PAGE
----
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Socio-Environmental Impacts of Large Projects in Drainage Sector. Naseer Memon. Cultivable command area (CCA) is about 12.8 million acres. More than 95% of the irrigation is from canal water. The irrigation system comprises of 3 Barrages 14 canals

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irrigation in sindh

Cultivable command area (CCA) is about 12.8 million acres.

  • More than 95% of the irrigation is from canal water.
  • The irrigation system comprises of
    • 3 Barrages
    • 14 canals
    • 1,462 branch canals/distributaries/minors
    • More than 40,000 water courses

Irrigation in Sindh

water logging and salinity

Sindh has serious problems of water logging and salinity due to

    • flat topography
    • inadequate salt exit
    • traditional watering of crops
    • late implementation of drainage programme
  • In 1999, the waterlogged area was 5.434 million acres out of the total CCA of 12.815 million acres in Sindh.

Water Logging And Salinity

left bank outfall drain lbod

The LBOD project commenced in 1984

  • The Stage-1 of LBOD project was aimed to benefit 0.35 million Culturable Command Areain Nawabshah, Sanghar and Mirpurkhas (map).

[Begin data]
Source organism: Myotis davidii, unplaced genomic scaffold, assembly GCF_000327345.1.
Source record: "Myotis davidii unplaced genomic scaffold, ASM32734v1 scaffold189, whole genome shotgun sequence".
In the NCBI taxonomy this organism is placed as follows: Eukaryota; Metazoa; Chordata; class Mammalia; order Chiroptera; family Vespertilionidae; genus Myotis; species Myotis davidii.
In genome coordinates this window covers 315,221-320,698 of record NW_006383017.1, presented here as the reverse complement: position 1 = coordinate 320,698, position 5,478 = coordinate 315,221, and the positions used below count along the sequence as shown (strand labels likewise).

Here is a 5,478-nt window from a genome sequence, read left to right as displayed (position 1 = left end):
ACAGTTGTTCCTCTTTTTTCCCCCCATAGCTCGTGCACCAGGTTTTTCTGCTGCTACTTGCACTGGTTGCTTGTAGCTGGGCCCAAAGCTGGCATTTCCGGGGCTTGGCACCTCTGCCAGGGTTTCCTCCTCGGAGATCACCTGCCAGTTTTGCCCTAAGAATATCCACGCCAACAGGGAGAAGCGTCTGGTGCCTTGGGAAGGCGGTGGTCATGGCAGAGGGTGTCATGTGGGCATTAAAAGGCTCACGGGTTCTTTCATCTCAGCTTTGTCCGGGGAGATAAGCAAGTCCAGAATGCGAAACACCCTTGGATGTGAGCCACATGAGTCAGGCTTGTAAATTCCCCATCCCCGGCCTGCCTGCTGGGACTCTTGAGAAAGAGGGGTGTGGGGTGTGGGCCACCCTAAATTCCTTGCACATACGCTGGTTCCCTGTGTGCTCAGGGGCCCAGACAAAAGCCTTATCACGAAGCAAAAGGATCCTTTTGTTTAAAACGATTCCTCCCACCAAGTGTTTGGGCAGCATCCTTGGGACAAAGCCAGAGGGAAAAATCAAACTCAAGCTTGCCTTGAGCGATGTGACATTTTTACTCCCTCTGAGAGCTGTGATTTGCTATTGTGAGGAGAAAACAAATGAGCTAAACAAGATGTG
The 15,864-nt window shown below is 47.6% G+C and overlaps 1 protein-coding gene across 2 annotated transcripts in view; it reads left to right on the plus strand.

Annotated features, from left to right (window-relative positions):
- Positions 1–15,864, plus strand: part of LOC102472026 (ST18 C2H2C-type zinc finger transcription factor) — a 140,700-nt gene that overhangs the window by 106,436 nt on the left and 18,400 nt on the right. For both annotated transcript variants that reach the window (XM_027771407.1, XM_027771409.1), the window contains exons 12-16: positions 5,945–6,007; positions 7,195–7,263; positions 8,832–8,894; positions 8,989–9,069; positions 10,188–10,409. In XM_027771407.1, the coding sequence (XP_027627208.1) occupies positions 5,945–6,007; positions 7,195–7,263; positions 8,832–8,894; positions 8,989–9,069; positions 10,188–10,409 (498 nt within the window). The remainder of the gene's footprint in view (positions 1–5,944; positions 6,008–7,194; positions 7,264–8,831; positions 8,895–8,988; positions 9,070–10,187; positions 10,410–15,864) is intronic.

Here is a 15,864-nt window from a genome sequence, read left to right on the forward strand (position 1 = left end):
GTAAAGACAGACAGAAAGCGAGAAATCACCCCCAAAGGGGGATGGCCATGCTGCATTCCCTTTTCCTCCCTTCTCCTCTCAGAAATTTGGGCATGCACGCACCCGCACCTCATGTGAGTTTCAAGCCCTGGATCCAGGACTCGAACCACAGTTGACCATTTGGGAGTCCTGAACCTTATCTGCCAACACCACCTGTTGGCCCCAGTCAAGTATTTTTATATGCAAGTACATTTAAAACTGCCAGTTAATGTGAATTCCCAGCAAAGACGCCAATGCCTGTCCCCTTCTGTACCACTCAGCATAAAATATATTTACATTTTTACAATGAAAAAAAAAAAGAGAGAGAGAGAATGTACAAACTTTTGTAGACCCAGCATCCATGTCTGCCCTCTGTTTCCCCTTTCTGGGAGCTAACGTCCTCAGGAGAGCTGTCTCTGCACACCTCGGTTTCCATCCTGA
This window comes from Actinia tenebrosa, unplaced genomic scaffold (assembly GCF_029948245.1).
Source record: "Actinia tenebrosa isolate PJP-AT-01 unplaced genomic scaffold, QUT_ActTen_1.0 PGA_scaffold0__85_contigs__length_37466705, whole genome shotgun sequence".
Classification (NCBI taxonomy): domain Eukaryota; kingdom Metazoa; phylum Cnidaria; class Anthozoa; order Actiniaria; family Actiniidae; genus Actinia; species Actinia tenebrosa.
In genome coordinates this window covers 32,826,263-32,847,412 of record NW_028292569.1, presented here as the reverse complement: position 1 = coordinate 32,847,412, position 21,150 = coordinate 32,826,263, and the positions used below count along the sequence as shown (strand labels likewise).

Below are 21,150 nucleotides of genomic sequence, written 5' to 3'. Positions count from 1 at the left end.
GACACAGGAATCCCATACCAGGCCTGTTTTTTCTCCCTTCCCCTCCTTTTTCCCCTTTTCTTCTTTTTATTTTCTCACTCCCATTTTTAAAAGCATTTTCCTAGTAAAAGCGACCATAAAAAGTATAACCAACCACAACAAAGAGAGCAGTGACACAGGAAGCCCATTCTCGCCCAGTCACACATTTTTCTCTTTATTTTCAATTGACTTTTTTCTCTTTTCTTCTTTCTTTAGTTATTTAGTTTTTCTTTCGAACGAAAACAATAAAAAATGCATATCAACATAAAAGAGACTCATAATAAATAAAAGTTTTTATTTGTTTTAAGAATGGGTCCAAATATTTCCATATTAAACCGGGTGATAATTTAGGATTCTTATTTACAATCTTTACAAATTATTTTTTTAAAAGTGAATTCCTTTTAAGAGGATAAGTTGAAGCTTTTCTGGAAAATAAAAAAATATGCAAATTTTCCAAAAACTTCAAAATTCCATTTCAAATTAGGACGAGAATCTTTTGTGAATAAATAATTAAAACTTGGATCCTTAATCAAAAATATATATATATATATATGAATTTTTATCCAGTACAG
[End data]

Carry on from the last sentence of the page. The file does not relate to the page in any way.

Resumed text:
• Project started with initial estimate of 8.5 billion rupees which ended up with over 31 billion rupees.
  • IDA and ADB were the major donors of the project.

Left Bank Outfall Drain (LBOD)

left bank outfall drain lbod1

District of Badin was used as conduit for the Spinal Drain of the project for ultimate disposal to the Arabian Sea through a 42 kms long Tidal Link Canal.

  • The major challenge for the project designers was to provide safe disposal of effluent to sea.
  • Outfall was designed and executed without proper consultation with stakeholders and their concerns were also not considered

Left Bank Outfall Drain (LBOD)

outfall options

Most viable option of Shakoor lake was rejected due to political pretext

  • it was decided to transport the effluent to sea through a natural lake complex of very high ecological significance.